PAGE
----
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Potemkin City Limits

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Album Review

Regardless of whether or not the state of the world would had improved since their 2000 record, it's almost certain that Propagandhi would have found something to rally against for their fourth studio album. But the mid-2000s were very far from perfect, and with all of the era's questionable politics and injustices, it's no wonder Potemkin City Limits finds Propagandhi as outraged as ever. Even the album title makes a statement, as politically a Potemkin village generally alludes to a false construct that hides an unattractive situation. References like this start with the title, continue into provocative quotes and commentary in the liner notes, and then absolutely overwhelm the lyrics. So unless you simply enjoy the sheer passion behind the band's delivery, you better be up to speed on turn of the millennium politics to really understand the fuel of each song. (Don't worry, though, the guys thoughtfully include a plethora of reading material inside to help you along.) And though Propagandhi's past humor seems to be completely gone and replaced with raw anger and bitterness, the band still has plenty to say. Nothing is safe from their outrage, from military recruitment ("America's Army (Die Jugend Marschiert)") to hypocritical musicians ("Rock for Sustainable Capitalism") to war profiteers finally being held responsible for their actions ("Iteration"). Sentiments concerning the war in Iraq can be heard on "Name and Address Withheld" and "Fedallah's Horse," while a cold war between the U.S. and Canada is hypothesized in the lead track, "A Speculative Fiction." The frustration and disillusionment that seemed to be settling in throughout their last effort, Today's Empire, Tomorrow's Ashes, develops further within the angry constructs of Potemkin City Limits. Their message, however, comes across as no less focused or urgent because of it. On the contrary, the songs seem all the more pressing as performed with the weary energy of a defiant band fighting the good fight for almost two decades. Do the band a favor — read up on world events and take a stand. Propagandhi can't continue carrying the banner alone forever.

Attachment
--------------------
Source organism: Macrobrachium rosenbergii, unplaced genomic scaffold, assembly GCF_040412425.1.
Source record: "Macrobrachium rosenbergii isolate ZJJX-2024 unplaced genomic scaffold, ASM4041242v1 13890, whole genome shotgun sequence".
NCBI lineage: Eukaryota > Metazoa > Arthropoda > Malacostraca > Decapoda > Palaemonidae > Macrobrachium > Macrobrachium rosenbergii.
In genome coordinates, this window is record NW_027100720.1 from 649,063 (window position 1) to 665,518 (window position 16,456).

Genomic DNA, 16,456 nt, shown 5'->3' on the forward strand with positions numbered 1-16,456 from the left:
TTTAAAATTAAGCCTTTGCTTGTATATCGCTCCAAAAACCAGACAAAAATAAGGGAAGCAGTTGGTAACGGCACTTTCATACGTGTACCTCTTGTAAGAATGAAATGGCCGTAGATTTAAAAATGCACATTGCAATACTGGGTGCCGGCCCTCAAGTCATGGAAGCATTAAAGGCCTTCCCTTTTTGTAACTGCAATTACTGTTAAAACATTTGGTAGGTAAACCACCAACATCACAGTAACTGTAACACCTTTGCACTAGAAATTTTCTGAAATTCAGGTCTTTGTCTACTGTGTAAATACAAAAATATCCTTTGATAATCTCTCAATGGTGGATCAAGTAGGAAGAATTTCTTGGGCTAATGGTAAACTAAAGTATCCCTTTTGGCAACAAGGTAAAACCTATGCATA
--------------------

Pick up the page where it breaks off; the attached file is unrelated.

Customer Reviews

Potomkin City Limits

all i can say is wow ! this is one album you dont want to miss. great vocals and huge amounts of energy. i cant exactly say that i like a certain song, because the whole album is so good. but if i must. "Fedallahs hearse" full of energy ! "Iteration" this song couldnt be more dead on, especially times like right now." Die Jugend Marshiert" id say the best song on the album, the instruments are amazing, and the vocals just bring them up to a whole new level. dont miss this album, buy it, worth more than its sticker price!

It's good

I remember when I couldn't find any of their music on here. It's good they have the albums up now. Buy it, its good angry politipunk, without the whiny tone of alot of the junk out there.

Best Album

Potemkin City Limits often gets a mixed reaction among fans. The band has moved more into the progressive thrash genre (a genre that they've pretty much created) on this album and their are slower paced songs. Overall, this album may stick out like a sore thumb due to its extremely unorthodox sound, but there are moments on here where the listener feels a strong feeling of excitement and a sense of "that was pure genius." The lyrics are more indirect, but they are still very political (a major theme revoliving around the Middle East conflicts and the newfound sense of nationalism in America.) The album flows well, and Todd, who yelled and growled on his debut back in 2001, gives a more melodic approach, since most of the songs he sings on are slower paced. To me, this album is the perfect point between punk/hardcore and metal. To any punk fans who highly enjoyed metal, or vice versa, or anyone who likes punk or a distinctive punk sound, listen to this album.


Formed: 1986 in Winnipeg, Manitoba, Canada

Genre: Alternative

Years Active: '80s, '90s, '00s, '10s

As one of Fat Wreck Chords' very first bands, Propagandhi have long been going against the grain of not just society, but even their own record label. Initiated by Chris Hannah and Jordy Samolesky, the band of radicals from Winnipeg, Canada, got together in 1989 and eventually played a show with NOFX. After talking with Fat Mike and realizing they shared the same D.I.Y. attitude, the band agreed to join his fledgling label. Ideally, the band would have loved to skirt the entire capitalist process...
Full Bio
Potemkin City Limits, Propagandhi
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Customer Ratings


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